WASHINGTON (Reuters) - The White House announced efforts on Tuesday to improve air travel for Americans by requiring airlines to refund baggage handling fees if luggage is "substantially delayed" and requiring online travel agents to provide neutral search results.
The effort in the waning days of President Barack Obama's administration is aimed at responding to complaints from consumers that range from delayed or damaged baggage and wheelchairs to pricey add-ons like payments for seat assignments.
"The actions we're announcing today will help consumers know how airlines are performing, will make sure that consumers don't have to pay for services they don't receive and will help consumers find the best flight options for them," Jason Furman, chairman of the White House Council of Economic Advisers told reporters.
As part of that effort, the Transportation Department issued an advanced notice of proposed rulemaking which would require airlines to refund baggage fees if luggage is "substantially delayed." The department did not define a substantial delay.
The news comes at a time when top U.S. airlines are having their profit margins squeezed from higher wages and a glut of flights abroad, pushing them to adopt new strategies to raise revenue. It was not immediately clear how the rules would affect their financial results.
The Transportation Department also released new final rules that would require airlines and online ticket agents to ensure that their search results are neutral.
"We are trying to assure that ... a ticket agent doesn't rank flights of an individual airline higher or lower in search results because of incentive payments or any other business reason," a Transportation Department official told reporters.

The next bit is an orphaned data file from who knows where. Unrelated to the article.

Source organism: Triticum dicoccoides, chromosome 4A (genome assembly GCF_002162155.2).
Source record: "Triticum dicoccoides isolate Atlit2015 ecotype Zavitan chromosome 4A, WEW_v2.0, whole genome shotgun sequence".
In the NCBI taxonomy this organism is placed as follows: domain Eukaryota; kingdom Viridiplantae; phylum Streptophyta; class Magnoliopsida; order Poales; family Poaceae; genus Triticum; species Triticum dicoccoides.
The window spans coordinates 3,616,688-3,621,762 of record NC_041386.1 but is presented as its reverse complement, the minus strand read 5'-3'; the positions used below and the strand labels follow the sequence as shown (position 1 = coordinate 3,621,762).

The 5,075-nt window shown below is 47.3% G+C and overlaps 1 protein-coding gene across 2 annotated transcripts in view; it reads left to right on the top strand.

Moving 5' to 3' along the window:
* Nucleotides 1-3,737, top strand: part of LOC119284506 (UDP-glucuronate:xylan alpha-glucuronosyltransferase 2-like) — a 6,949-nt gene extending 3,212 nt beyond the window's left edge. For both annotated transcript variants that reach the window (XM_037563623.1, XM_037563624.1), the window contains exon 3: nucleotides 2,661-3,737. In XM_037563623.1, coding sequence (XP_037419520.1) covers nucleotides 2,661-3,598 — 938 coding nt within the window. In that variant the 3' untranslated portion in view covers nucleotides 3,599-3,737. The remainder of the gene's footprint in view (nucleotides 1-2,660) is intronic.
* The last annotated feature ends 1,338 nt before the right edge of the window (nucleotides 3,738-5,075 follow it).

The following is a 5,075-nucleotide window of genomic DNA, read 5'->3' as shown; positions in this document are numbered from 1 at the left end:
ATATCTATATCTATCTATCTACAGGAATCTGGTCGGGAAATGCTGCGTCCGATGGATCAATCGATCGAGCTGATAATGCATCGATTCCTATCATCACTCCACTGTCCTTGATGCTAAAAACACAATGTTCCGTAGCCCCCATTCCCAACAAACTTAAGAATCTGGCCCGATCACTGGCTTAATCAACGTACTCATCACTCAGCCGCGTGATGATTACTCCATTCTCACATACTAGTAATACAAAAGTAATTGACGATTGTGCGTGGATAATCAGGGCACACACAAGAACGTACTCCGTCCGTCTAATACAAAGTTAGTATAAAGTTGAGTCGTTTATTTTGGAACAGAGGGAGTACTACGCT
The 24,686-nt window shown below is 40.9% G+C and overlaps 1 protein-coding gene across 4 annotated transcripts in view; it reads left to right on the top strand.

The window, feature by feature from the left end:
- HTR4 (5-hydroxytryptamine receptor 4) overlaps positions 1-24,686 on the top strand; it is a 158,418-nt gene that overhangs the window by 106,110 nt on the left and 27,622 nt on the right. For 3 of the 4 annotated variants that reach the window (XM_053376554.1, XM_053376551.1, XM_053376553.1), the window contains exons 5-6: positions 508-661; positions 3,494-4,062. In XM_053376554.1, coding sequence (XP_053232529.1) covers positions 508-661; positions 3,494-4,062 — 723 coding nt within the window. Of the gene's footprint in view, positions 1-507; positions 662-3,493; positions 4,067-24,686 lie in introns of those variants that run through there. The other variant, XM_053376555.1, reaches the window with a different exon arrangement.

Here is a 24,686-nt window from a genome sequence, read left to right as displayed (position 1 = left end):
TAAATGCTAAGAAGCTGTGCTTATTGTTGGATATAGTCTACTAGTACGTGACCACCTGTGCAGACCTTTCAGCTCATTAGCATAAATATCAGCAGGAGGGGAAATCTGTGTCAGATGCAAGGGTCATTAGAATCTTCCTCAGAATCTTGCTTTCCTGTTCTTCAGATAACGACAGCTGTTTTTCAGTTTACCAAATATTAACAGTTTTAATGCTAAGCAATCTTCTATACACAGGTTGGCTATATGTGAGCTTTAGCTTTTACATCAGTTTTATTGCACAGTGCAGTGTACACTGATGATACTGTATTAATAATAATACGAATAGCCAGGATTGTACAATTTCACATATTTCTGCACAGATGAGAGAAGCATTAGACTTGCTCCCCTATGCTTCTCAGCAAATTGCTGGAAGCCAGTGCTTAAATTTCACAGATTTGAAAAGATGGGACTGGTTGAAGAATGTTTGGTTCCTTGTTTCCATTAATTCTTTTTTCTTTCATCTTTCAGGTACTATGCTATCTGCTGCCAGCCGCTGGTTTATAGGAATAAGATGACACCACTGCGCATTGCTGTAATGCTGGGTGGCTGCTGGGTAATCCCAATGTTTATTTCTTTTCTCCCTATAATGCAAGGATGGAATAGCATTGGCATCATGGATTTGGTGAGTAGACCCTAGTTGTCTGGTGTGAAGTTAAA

The new final rules would also require big U.S. airlines to report how often they lose or damage wheelchairs. They also changed the methodology for counting mishandled bags to compare lost, stolen, damaged or delayed bags against the total number of bags handled to make it more accurate, the White House said.
Further, the department is also considering requiring airlines to disclose all fees to ticket agents to eliminate surprise charges.
Charlie Leocha, chairman of consumer advocacy group Travelers United, said he supported the Democratic administration initiative and said that he hoped that Hillary Clinton, also a Democrat, would press on with the rule-making if she is elected president on Nov. 8.
"I just have to hope that she would be a good steward of consumer needs and that she doesn’t let corporate interests get in the way," he added.
Erik Hansen, senior director of domestic policy for the U.S. Travel Association, said his group supported efforts to improve data about on-time performance and other quality metrics but would not yet weigh in on other Transportation Department proposals.
The four largest U.S. airlines, American Airlines Group Inc (AAL.O), Delta Air Lines Inc (DAL.N), United Continental Holdings Inc (UAL.N) and Southwest Airlines Co (LUV.N) did not return requests for comment.
(Reporting by Diane Bartz and David Shepardson in Washington and Jeffrey Dastin in New York; Editing by Joseph White and Lisa Shumaker)